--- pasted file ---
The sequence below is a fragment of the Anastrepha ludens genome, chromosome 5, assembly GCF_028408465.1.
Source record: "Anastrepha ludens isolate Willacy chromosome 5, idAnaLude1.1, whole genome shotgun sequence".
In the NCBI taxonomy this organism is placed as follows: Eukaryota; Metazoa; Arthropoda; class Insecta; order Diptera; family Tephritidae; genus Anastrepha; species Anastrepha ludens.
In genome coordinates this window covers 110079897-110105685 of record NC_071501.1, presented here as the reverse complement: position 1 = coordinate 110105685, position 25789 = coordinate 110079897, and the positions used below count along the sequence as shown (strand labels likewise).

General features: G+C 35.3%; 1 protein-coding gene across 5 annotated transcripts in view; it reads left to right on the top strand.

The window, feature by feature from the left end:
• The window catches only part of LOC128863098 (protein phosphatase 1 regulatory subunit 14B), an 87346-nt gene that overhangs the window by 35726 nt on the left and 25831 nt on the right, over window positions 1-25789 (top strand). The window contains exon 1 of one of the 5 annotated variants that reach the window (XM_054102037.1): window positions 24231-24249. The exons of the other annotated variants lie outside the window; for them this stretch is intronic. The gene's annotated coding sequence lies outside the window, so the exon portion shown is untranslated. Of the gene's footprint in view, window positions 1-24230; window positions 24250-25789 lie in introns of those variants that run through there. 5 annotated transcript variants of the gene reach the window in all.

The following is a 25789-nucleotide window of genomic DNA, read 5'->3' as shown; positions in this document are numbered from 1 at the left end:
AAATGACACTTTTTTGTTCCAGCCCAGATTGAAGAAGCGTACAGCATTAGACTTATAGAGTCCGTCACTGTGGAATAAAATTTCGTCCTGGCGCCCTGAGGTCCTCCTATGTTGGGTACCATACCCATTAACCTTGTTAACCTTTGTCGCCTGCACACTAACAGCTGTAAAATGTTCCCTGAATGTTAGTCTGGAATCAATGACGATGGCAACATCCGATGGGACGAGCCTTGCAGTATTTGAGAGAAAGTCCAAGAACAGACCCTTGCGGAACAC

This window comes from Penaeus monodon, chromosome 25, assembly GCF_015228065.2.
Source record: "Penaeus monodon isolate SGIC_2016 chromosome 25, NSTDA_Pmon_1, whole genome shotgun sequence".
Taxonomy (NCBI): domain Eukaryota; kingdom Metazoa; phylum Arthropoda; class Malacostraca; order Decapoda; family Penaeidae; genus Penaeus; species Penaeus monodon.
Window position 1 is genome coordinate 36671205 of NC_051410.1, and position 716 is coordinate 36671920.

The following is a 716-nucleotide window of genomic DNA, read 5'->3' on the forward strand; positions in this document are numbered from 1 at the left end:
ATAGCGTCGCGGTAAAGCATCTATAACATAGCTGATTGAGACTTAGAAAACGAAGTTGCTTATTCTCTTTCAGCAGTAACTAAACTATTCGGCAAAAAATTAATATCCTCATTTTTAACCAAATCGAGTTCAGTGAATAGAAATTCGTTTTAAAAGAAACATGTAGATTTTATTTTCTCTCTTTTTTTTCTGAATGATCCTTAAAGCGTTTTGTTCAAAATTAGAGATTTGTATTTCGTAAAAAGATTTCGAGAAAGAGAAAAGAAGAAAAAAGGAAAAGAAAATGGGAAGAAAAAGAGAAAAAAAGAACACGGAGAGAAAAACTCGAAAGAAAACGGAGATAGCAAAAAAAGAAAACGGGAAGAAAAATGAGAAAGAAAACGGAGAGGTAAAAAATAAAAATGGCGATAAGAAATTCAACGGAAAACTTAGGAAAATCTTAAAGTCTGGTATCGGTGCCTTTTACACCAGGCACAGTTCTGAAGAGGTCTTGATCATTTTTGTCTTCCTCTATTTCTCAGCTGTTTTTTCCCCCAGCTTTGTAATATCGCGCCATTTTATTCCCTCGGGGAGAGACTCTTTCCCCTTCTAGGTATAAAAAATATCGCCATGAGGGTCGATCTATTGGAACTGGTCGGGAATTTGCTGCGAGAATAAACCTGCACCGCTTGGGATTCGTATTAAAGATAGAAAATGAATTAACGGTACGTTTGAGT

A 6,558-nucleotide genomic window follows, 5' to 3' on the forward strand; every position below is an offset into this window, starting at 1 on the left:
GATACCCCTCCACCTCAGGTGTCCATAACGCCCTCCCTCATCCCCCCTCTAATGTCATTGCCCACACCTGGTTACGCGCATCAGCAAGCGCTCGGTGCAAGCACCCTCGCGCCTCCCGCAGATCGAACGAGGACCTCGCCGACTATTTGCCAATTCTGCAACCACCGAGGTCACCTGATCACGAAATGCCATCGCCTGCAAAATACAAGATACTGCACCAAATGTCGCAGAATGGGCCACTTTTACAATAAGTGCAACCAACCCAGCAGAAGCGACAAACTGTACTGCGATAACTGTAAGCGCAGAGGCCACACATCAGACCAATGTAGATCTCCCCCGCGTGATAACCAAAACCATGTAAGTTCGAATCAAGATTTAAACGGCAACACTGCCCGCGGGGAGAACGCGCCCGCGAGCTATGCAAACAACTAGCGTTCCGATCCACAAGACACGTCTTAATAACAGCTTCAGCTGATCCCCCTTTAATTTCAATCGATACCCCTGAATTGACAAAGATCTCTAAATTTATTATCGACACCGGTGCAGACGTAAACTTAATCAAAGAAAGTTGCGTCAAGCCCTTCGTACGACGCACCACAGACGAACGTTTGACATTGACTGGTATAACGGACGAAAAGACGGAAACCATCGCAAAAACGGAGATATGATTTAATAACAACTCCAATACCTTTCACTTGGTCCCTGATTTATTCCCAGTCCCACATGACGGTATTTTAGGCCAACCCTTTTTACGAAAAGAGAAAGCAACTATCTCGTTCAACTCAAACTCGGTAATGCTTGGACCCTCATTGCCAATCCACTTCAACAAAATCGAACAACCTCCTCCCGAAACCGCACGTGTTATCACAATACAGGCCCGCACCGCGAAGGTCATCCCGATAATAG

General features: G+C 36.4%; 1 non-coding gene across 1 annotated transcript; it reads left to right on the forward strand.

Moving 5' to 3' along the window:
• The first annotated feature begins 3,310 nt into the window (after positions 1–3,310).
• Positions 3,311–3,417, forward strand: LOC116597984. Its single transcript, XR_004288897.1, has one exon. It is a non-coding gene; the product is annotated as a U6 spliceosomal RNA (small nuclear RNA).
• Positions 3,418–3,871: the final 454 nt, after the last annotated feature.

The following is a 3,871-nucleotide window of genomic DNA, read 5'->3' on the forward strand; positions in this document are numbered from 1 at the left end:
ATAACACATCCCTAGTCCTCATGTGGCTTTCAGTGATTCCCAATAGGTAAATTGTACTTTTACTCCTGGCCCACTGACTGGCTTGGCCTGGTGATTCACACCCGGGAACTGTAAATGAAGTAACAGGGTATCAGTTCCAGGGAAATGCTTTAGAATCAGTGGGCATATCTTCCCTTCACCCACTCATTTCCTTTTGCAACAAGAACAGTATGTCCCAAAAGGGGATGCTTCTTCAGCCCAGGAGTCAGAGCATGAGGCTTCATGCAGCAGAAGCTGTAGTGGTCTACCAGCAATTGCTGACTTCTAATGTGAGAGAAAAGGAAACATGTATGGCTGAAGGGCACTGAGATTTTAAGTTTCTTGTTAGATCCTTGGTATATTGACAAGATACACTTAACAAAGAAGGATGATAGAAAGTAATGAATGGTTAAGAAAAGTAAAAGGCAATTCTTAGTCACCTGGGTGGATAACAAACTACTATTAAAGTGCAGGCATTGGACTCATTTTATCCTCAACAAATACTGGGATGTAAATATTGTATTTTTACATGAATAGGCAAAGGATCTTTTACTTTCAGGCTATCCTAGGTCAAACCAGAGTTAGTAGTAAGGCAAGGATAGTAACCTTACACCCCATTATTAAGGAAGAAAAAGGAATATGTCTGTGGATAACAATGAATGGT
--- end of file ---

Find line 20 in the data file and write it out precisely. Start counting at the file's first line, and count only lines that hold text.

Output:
• The first annotated feature begins 3,310 nt into the window (after positions 1–3,310).